A common question I get asked about the ProjectWise V8i SDK training is:
“How much programming experience does someone really need to take the class?”
The course description has the following requirements and recommendations:”
Recently a ProjectWise Administrator asked me this familiar question, but with a new twist:
“Someone told me that they had ZERO programming experience, went to the PW SDK class and started developing numerous applications right away! How is that possible when I have heard that you need many years of C++ experience to even attempt to be productive using the PW SDK?”
Well, as my track coach use to say, “There’s no substitute for talent but you still have to work hard to accomplish anything worthwhile!”
I had a classmate back then that never ran track before, but beat me in the mile run in gym class! So I convinced him to go out for track and he set a school record in the mile run for sophomores that year. He clearly had natural talent because he did this without going to practice very much and he smoked cigarettes! Needless to say that eventually he got kicked off the team for his less than ideal work ethic despite his talent for running.
Obviously a certain amount of “talent” (i.e. ability) is required to create programs that are reasonably robust and useful, but for most of us, experience is what allows us to solve more complex problems in a reasonable amount of time.
For most of us with talents closer to the mean, “experience” helps make it possible for us to create better programs. And it is hard to measure experience in a way that can be compared. A person who has been doing something relatively easy for many years has experience, but someone else who has less time invested but has been doing much more difficult tasks and growing their skills can typically accomplish more in less time.
The kind of experience also is a factor. If your programming experience is “only” with VB, VBA or some other “scripting” language, you are definitely at a disadvantage when attempting to complete the exercises in the ProjectWise SDK course guide, but at least you understand assignments, if tests and looping. Users with “only” this kind of experience have taken the class and most of them do well enough. However, if you are truly new to programming, you really need to take some programming classes first or come with a partner who can help you with the exercises.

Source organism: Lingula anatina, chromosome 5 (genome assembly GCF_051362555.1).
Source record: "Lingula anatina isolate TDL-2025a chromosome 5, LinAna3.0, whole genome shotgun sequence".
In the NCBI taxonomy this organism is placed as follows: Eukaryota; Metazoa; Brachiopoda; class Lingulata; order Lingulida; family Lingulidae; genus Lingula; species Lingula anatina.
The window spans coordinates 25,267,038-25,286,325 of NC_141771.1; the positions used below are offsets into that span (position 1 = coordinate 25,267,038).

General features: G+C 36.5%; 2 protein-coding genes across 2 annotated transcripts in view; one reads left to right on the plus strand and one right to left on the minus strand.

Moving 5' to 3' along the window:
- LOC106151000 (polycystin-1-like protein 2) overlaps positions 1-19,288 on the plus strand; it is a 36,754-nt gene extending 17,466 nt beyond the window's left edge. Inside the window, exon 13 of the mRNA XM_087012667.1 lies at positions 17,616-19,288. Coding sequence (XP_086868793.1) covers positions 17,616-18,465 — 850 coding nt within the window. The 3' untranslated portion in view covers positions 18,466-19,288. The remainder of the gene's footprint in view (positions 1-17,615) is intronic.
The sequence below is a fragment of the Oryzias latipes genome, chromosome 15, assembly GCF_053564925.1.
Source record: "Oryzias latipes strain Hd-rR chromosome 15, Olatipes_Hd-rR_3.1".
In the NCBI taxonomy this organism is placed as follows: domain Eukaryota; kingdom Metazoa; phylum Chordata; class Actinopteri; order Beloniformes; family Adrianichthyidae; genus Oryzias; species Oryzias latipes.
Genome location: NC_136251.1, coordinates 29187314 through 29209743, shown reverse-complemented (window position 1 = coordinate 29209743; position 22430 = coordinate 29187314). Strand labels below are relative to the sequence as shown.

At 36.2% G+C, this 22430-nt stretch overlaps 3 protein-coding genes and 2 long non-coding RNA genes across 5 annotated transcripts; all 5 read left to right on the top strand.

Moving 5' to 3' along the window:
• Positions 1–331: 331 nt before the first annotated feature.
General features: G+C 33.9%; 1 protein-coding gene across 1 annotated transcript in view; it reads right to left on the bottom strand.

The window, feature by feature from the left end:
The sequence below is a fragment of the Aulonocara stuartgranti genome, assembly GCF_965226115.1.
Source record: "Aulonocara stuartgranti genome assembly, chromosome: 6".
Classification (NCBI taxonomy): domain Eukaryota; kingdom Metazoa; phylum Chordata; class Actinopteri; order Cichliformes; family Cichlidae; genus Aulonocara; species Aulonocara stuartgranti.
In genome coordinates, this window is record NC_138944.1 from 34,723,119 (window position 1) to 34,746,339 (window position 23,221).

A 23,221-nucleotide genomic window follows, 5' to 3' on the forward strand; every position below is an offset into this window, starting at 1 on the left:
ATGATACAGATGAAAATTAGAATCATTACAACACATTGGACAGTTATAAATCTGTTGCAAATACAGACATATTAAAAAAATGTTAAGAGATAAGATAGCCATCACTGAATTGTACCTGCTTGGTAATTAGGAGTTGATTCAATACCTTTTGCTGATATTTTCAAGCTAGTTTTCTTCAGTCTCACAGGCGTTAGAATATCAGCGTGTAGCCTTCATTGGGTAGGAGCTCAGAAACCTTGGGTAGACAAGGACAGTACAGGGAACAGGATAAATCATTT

How quickly and how many different applications you can create using the ProjectWise SDK depends of course upon what exactly you are trying to accomplish as well as your abilities and experience. Creating an application that creates new users from a list of some sort is actually pretty easy to design and code, while trying to “integrate” ProjectWise with a system like SAP is much more complex.
So, how much experience do you need?
The real point behind the prerequisite for the ProjectWise V8i SDK class is that the course is about the ProjectWise SDK and not about ProjectWise and especially not about how to program. Since the SDK APIs are “C” based, the class is taught using Visual C++, as that was the development environment of choice when the SDK was first released and continues to be a viable development environment. The material covered in the class is not very complicated because the goal is to help users get a “running start” into using the SDK. It is probably more important that the users who take the ProjectWise SDK training have some experience, or at least exposure to ProjectWise than actual programming experience. It is hard to solve a problem that you don’t understand.
The class instructors do try to help each student as much as possible, including those struggling with the mechanics of Visual Studio as well as “programming” topics, but typically the amount of available time for this is pretty limited, especially if the class has more than 6 or so students. So, each student has to determine just how ready they are for taking this class. A simple measure is to take a look at the sample code provided with the SDK. Take a look at the code that compiles into applications, not custom modules as that requires some knowledge covered in the class. For example, take a look at the “vaultlist” project. If you can follow the flow of the program and understand most of the syntax of the code, then you probably can handle the programming aspects of the class. If you don’t understand what “vaults” are (AKA “projects” or “folders”) or what documents are (they are not files), then you probably should study up on ProjectWise a bit before taking the class.
The real value of the class comes from the probability that it will likely save a programmer at least two weeks of time in trying to understand how the SDK is organized, how to use the documentation, how to compile and examine the sample code as well as some “tips and tricks”. Some students have reported that taking the class saved them a lot more than 2 weeks of effort, but of course it depends upon the skill of the student as well as the effort they put behind it. Just like my track coach use to remind us...